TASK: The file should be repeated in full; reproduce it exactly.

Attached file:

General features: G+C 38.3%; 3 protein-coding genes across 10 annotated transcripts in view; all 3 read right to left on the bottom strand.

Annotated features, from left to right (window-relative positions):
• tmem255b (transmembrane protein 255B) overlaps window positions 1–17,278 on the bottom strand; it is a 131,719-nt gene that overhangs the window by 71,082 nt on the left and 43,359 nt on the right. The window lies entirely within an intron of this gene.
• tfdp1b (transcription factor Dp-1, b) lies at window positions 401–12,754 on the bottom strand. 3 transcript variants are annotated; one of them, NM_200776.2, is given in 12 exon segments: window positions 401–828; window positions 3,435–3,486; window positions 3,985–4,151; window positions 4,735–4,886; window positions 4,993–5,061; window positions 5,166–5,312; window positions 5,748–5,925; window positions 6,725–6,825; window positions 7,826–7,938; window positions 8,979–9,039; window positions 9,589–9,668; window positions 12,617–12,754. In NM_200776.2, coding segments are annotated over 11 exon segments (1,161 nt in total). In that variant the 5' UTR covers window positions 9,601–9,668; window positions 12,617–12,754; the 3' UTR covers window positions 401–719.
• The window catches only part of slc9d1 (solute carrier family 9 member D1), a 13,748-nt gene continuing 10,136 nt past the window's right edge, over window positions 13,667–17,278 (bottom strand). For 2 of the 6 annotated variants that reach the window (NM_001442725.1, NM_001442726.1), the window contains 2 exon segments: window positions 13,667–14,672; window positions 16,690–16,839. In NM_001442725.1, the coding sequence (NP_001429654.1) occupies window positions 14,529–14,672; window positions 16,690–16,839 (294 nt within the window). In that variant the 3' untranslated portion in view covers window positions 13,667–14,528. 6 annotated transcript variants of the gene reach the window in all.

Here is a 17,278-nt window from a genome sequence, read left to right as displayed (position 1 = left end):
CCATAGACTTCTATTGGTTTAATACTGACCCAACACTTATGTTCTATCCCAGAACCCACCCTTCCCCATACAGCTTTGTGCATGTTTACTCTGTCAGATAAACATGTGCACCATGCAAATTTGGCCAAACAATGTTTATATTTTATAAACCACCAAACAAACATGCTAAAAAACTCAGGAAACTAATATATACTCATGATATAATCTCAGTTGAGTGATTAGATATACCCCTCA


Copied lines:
General features: G+C 38.3%; 3 protein-coding genes across 10 annotated transcripts in view; all 3 read right to left on the bottom strand.

Annotated features, from left to right (window-relative positions):
• tmem255b (transmembrane protein 255B) overlaps window positions 1–17,278 on the bottom strand; it is a 131,719-nt gene that overhangs the window by 71,082 nt on the left and 43,359 nt on the right. The window lies entirely within an intron of this gene.
• tfdp1b (transcription factor Dp-1, b) lies at window positions 401–12,754 on the bottom strand. 3 transcript variants are annotated; one of them, NM_200776.2, is given in 12 exon segments: window positions 401–828; window positions 3,435–3,486; window positions 3,985–4,151; window positions 4,735–4,886; window positions 4,993–5,061; window positions 5,166–5,312; window positions 5,748–5,925; window positions 6,725–6,825; window positions 7,826–7,938; window positions 8,979–9,039; window positions 9,589–9,668; window positions 12,617–12,754. In NM_200776.2, coding segments are annotated over 11 exon segments (1,161 nt in total). In that variant the 5' UTR covers window positions 9,601–9,668; window positions 12,617–12,754; the 3' UTR covers window positions 401–719.
• The window catches only part of slc9d1 (solute carrier family 9 member D1), a 13,748-nt gene continuing 10,136 nt past the window's right edge, over window positions 13,667–17,278 (bottom strand). For 2 of the 6 annotated variants that reach the window (NM_001442725.1, NM_001442726.1), the window contains 2 exon segments: window positions 13,667–14,672; window positions 16,690–16,839. In NM_001442725.1, the coding sequence (NP_001429654.1) occupies window positions 14,529–14,672; window positions 16,690–16,839 (294 nt within the window). In that variant the 3' untranslated portion in view covers window positions 13,667–14,528. 6 annotated transcript variants of the gene reach the window in all.

Here is a 17,278-nt window from a genome sequence, read left to right as displayed (position 1 = left end):
CCATAGACTTCTATTGGTTTAATACTGACCCAACACTTATGTTCTATCCCAGAACCCACCCTTCCCCATACAGCTTTGTGCATGTTTACTCTGTCAGATAAACATGTGCACCATGCAAATTTGGCCAAACAATGTTTATATTTTATAAACCACCAAACAAACATGCTAAAAAACTCAGGAAACTAATATATACTCATGATATAATCTCAGTTGAGTGATTAGATATACCCCTCA